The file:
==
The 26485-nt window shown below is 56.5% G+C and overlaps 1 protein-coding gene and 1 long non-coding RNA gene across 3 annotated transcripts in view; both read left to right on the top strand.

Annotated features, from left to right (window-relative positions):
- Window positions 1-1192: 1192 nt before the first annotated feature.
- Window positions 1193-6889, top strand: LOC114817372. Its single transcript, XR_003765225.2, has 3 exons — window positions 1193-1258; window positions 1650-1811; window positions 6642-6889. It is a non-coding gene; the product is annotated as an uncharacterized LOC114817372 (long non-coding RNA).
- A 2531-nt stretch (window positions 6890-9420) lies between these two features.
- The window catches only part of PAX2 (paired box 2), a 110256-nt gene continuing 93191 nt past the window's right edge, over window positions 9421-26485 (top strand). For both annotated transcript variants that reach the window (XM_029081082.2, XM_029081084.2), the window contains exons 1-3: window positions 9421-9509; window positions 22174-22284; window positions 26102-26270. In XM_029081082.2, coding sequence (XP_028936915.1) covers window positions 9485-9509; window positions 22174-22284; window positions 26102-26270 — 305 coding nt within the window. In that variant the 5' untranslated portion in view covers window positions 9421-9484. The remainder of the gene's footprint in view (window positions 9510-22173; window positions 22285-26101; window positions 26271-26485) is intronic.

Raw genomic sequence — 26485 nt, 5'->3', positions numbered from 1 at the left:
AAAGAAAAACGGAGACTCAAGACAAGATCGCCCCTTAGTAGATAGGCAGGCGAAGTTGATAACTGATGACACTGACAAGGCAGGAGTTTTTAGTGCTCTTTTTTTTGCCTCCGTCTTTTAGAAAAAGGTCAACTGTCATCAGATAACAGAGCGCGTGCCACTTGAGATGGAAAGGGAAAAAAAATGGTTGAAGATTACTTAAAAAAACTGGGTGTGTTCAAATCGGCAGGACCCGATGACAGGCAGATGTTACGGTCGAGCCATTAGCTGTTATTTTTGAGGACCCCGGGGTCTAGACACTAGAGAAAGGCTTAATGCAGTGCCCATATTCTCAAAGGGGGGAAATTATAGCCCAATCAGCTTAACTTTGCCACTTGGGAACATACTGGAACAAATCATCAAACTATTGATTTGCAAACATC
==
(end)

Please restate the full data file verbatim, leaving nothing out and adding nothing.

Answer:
The 26485-nt window shown below is 56.5% G+C and overlaps 1 protein-coding gene and 1 long non-coding RNA gene across 3 annotated transcripts in view; both read left to right on the top strand.

Annotated features, from left to right (window-relative positions):
- Window positions 1-1192: 1192 nt before the first annotated feature.
- Window positions 1193-6889, top strand: LOC114817372. Its single transcript, XR_003765225.2, has 3 exons — window positions 1193-1258; window positions 1650-1811; window positions 6642-6889. It is a non-coding gene; the product is annotated as an uncharacterized LOC114817372 (long non-coding RNA).
- A 2531-nt stretch (window positions 6890-9420) lies between these two features.
- The window catches only part of PAX2 (paired box 2), a 110256-nt gene continuing 93191 nt past the window's right edge, over window positions 9421-26485 (top strand). For both annotated transcript variants that reach the window (XM_029081082.2, XM_029081084.2), the window contains exons 1-3: window positions 9421-9509; window positions 22174-22284; window positions 26102-26270. In XM_029081082.2, coding sequence (XP_028936915.1) covers window positions 9485-9509; window positions 22174-22284; window positions 26102-26270 — 305 coding nt within the window. In that variant the 5' untranslated portion in view covers window positions 9421-9484. The remainder of the gene's footprint in view (window positions 9510-22173; window positions 22285-26101; window positions 26271-26485) is intronic.

Raw genomic sequence — 26485 nt, 5'->3', positions numbered from 1 at the left:
AAAGAAAAACGGAGACTCAAGACAAGATCGCCCCTTAGTAGATAGGCAGGCGAAGTTGATAACTGATGACACTGACAAGGCAGGAGTTTTTAGTGCTCTTTTTTTTGCCTCCGTCTTTTAGAAAAAGGTCAACTGTCATCAGATAACAGAGCGCGTGCCACTTGAGATGGAAAGGGAAAAAAAATGGTTGAAGATTACTTAAAAAAACTGGGTGTGTTCAAATCGGCAGGACCCGATGACAGGCAGATGTTACGGTCGAGCCATTAGCTGTTATTTTTGAGGACCCCGGGGTCTAGACACTAGAGAAAGGCTTAATGCAGTGCCCATATTCTCAAAGGGGGGAAATTATAGCCCAATCAGCTTAACTTTGCCACTTGGGAACATACTGGAACAAATCATCAAACTATTGATTTGCAAACATC